The Subtle Art of Living


By Jerry Portwood

Taylor Mac thwarts the stereotypes with his cozy city studio.

Photography by Alec Hemer

Taylor Mac is known for playful provocation. Having embodied a giant flower in an epic five-hour theatrical search for identity and performed as a hermaphroditic Coney Island sea creature, he’s best recognized when encrusted with glitter and sequins, wearing false eyelashes and platform heels. So walking up to his apartment building, located in New York City’s Gramercy Park -- a gentleman’s address that takes pride in its London-style gated garden -- is a bit of a shock. Surely it’s a tumbledown walkup, a hidden gem of rent-controlled refuge. But no, a doorman greets me in the entry and guides me to the elevator. Am I in the right place?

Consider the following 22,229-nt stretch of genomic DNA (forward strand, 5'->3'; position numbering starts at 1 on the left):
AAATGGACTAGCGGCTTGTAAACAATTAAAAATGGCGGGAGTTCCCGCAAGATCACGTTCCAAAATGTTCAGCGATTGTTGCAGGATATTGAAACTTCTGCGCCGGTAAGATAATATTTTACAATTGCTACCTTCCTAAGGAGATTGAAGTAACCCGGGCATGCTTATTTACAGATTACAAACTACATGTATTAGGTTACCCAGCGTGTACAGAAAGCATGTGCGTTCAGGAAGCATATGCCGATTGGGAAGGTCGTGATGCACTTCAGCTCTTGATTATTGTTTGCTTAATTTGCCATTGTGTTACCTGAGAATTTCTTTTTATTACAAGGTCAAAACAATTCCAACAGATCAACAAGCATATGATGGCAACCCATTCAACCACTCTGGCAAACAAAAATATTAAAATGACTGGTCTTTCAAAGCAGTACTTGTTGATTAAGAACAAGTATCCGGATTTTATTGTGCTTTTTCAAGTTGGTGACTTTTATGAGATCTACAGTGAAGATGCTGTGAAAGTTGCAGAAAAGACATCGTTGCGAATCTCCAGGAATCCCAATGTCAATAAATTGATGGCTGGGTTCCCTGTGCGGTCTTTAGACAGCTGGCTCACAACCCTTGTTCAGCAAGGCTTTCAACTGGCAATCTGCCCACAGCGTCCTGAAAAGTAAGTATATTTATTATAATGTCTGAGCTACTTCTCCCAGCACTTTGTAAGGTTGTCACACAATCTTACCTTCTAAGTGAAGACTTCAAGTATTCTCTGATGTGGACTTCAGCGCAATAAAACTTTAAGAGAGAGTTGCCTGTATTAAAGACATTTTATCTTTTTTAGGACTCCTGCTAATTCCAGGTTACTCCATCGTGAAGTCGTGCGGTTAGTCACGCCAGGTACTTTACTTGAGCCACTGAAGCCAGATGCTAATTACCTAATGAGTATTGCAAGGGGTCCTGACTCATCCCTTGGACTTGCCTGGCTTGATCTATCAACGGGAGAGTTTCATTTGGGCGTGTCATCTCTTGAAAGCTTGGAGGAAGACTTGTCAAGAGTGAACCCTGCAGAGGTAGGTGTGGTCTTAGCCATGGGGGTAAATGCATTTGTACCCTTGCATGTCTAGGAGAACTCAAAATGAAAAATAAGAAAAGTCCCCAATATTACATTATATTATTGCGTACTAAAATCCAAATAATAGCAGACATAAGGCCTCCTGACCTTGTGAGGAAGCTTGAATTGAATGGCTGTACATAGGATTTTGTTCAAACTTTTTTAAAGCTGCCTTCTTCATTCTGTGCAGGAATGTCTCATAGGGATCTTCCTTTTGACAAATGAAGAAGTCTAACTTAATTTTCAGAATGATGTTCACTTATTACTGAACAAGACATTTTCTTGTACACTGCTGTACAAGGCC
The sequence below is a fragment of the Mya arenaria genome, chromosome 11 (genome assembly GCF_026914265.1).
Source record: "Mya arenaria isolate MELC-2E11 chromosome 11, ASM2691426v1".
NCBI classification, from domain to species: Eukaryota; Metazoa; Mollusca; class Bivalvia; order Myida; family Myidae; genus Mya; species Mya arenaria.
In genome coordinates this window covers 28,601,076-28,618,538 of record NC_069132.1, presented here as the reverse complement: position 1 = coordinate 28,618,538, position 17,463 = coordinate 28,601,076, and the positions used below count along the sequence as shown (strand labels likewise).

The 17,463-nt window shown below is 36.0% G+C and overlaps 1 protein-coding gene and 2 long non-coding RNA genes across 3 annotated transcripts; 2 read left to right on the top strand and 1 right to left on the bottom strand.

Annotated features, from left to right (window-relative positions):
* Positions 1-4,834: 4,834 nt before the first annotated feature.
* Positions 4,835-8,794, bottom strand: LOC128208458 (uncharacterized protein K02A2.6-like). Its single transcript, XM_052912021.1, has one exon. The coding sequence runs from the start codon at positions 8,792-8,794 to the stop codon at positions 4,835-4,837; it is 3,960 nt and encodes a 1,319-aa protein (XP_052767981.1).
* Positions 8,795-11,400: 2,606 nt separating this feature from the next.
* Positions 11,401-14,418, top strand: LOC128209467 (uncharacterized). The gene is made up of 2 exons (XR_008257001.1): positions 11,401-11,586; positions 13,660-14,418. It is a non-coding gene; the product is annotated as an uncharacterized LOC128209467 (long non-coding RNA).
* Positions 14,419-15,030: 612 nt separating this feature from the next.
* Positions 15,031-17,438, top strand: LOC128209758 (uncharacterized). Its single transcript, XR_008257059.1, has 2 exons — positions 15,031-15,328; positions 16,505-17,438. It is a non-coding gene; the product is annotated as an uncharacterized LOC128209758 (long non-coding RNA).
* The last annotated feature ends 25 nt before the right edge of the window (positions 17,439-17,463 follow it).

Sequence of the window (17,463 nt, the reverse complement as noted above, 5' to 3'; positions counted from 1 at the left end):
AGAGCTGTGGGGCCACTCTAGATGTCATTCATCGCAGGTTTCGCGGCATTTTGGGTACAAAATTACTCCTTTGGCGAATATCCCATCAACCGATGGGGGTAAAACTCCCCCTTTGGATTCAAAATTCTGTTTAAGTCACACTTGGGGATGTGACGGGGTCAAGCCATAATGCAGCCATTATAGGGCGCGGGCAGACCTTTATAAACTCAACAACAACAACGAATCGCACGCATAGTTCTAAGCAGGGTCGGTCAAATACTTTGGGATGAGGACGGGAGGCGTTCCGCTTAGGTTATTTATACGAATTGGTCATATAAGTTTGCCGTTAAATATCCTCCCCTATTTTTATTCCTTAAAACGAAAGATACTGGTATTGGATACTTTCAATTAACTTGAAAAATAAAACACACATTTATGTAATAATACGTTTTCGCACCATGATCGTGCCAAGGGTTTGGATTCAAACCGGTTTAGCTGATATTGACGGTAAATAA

Mac is aware of the dissonance between what’s expected of an edgy downtown performer and his posh digs. “I felt fancy because of the address,” he says, “but when you’re living in a studio apartment with somebody else, it’s not as fancy as all that. And the building itself is not really my taste; I’m used to something a bit more grungy.”

He lived in a Park Slope brownstone in Brooklyn for eight years and briefly subletted a closet-sized East Village room with a mattress on the floor. “I guess I thought at a certain point, as this place started to solidify, I feel like a man now. I was 35, and, Oh, I have man things. But I come home in drag late at night every so often, and sometimes there’s a new doorman and he thinks I’m some crazy homeless person. I explain, ‘No, I live here.’ ”